A Chenille needle is like a very big crewel needle. It has a sharp point and a long large eye. Sizes are bigger –generally 18-22 – used for ribbon embroidery, wool embroidery or larger thicker threads.
A tapestry needle has a rounded blunt point, large long eye and a thicker shaft. Used for embroidery that is done on an even count type fabric like canvas, cross stitch aida cloths etc – a rounded point so your needle slips into the hole rather than splitting the woven canvas or splitting your threads.
Milliner or straw needles – long, even width shafts all the way,sharp point and small eye – used for bullion work – smaller sizes are also good for needleturn appliqué –because the shaft is even diameter for the complete length of the needle the wraps used in bullion style stiches slide down the shaft evenly.
very long, very narrow shafts, very small eyes and sharp points –used for applying beads to projects – the narrow shaft and same width eye allows them to pass through the tiny holes of even the smallest bead. – not very strong and easy to bend because they are so fine.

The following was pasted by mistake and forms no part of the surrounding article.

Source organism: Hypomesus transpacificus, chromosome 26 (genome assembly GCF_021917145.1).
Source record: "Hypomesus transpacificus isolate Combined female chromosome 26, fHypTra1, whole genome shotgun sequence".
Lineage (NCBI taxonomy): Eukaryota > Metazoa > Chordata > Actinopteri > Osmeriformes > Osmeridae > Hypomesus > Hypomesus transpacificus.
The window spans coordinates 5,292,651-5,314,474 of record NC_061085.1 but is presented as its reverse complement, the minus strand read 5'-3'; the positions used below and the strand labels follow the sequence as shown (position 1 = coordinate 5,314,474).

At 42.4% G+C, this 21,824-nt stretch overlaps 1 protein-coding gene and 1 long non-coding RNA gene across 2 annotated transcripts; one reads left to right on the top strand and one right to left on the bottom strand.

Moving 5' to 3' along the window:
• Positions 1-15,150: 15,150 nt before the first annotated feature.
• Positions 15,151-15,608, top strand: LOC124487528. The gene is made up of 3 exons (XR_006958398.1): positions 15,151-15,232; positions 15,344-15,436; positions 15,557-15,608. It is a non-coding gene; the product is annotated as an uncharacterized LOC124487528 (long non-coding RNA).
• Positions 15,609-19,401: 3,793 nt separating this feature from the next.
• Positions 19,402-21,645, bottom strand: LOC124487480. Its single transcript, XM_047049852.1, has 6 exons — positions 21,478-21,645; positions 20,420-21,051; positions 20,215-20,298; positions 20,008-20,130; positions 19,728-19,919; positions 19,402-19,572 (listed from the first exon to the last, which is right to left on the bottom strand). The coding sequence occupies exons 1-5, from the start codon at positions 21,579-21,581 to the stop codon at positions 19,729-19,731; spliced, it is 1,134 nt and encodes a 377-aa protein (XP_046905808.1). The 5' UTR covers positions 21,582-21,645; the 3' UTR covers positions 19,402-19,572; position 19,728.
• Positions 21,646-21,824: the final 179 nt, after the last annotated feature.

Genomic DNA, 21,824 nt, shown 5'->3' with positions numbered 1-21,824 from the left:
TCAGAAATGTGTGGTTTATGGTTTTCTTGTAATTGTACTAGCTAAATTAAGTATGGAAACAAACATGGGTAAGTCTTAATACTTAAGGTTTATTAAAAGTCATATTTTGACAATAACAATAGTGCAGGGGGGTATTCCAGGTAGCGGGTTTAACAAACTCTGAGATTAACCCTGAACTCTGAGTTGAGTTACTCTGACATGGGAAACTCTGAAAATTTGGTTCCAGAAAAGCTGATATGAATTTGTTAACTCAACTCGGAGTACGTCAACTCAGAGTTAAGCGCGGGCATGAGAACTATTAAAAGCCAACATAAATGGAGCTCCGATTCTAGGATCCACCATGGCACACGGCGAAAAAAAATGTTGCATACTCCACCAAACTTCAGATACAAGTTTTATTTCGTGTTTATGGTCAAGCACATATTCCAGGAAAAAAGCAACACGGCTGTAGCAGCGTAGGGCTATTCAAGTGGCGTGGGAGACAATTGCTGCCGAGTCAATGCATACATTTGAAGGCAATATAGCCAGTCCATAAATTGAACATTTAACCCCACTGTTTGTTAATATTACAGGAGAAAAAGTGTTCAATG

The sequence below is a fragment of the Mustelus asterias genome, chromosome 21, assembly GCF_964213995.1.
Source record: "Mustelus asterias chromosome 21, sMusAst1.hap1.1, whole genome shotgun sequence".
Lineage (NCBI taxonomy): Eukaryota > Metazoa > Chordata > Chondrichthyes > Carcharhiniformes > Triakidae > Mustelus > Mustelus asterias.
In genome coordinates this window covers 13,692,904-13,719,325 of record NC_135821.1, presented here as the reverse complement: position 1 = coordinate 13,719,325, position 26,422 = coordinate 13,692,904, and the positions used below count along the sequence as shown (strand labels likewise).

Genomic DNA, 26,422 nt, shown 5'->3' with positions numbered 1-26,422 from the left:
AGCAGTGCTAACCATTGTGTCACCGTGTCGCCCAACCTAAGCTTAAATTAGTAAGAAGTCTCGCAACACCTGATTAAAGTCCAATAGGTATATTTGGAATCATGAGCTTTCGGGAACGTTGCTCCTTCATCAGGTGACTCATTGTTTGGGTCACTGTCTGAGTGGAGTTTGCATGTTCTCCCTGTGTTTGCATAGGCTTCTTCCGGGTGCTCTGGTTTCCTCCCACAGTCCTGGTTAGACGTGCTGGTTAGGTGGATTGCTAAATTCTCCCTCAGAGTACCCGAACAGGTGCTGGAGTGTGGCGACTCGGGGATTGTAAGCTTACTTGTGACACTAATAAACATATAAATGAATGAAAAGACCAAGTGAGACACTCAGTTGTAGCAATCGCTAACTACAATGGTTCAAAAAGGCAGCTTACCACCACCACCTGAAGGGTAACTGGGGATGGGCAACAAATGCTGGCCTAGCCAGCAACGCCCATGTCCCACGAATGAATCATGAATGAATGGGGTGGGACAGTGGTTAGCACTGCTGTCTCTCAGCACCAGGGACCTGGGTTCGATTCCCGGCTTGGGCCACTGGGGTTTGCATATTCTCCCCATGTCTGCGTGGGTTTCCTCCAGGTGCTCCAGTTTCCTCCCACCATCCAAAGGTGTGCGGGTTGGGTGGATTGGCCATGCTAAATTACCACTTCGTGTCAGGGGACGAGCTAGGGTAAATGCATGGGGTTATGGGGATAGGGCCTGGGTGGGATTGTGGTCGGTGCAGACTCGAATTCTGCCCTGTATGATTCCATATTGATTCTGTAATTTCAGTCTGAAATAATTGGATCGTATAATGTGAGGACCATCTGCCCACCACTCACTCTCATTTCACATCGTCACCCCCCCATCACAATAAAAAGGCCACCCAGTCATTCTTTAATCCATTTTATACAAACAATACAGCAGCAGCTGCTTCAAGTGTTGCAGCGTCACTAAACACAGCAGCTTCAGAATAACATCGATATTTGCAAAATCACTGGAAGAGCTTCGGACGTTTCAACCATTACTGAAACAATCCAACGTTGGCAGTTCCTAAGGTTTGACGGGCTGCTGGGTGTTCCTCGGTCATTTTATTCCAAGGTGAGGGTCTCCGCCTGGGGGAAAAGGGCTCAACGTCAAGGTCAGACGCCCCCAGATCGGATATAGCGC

So my most used needle and the ones I have used in all of our Stitched Sunday projects so far are Crewels…. make sure you have them in your sewing box for great results.
have fun learning and practising a perfect backstitch
hugs for today
Oh one final note – using a hoop will get you the best and most perfect backstitch- if you are not using one yet, have a try and see the difference…
thank you so much
Posted by: خياطة وتفصيل | July 21, 2012 at 09:11 PM
thanks Helen I am stitching along with you, but I am making mine into blocks to put into a cuddle quilt